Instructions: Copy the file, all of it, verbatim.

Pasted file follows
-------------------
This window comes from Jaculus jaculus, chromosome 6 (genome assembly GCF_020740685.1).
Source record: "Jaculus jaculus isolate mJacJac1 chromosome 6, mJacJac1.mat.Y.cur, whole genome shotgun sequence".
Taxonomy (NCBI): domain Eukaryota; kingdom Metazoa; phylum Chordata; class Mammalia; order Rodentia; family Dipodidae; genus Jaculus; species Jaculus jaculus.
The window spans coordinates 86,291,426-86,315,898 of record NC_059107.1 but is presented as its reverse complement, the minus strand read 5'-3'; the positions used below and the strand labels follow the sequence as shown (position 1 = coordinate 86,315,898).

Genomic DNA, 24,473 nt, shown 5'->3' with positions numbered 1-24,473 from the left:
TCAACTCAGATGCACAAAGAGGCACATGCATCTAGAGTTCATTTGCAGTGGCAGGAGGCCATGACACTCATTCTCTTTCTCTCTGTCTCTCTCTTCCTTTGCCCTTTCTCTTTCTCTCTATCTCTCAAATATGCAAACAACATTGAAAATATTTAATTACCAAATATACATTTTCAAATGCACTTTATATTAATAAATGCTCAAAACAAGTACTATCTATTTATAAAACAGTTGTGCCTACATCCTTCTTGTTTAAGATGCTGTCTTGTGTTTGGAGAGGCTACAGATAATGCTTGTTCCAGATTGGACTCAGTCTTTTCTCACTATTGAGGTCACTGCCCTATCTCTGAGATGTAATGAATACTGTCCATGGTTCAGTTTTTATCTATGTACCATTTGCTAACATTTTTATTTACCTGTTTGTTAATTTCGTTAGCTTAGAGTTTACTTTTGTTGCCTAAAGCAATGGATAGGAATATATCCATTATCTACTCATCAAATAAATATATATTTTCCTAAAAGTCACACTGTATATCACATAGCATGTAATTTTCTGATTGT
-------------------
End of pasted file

This window comes from Jaculus jaculus, chromosome 6 (genome assembly GCF_020740685.1).
Source record: "Jaculus jaculus isolate mJacJac1 chromosome 6, mJacJac1.mat.Y.cur, whole genome shotgun sequence".
Taxonomy (NCBI): domain Eukaryota; kingdom Metazoa; phylum Chordata; class Mammalia; order Rodentia; family Dipodidae; genus Jaculus; species Jaculus jaculus.
The window spans coordinates 86,291,426-86,315,898 of record NC_059107.1 but is presented as its reverse complement, the minus strand read 5'-3'; the positions used below and the strand labels follow the sequence as shown (position 1 = coordinate 86,315,898).

Genomic DNA, 24,473 nt, shown 5'->3' with positions numbered 1-24,473 from the left:
TCAACTCAGATGCACAAAGAGGCACATGCATCTAGAGTTCATTTGCAGTGGCAGGAGGCCATGACACTCATTCTCTTTCTCTCTGTCTCTCTCTTCCTTTGCCCTTTCTCTTTCTCTCTATCTCTCAAATATGCAAACAACATTGAAAATATTTAATTACCAAATATACATTTTCAAATGCACTTTATATTAATAAATGCTCAAAACAAGTACTATCTATTTATAAAACAGTTGTGCCTACATCCTTCTTGTTTAAGATGCTGTCTTGTGTTTGGAGAGGCTACAGATAATGCTTGTTCCAGATTGGACTCAGTCTTTTCTCACTATTGAGGTCACTGCCCTATCTCTGAGATGTAATGAATACTGTCCATGGTTCAGTTTTTATCTATGTACCATTTGCTAACATTTTTATTTACCTGTTTGTTAATTTCGTTAGCTTAGAGTTTACTTTTGTTGCCTAAAGCAATGGATAGGAATATATCCATTATCTACTCATCAAATAAATATATATTTTCCTAAAAGTCACACTGTATATCACATAGCATGTAATTTTCTGATTGT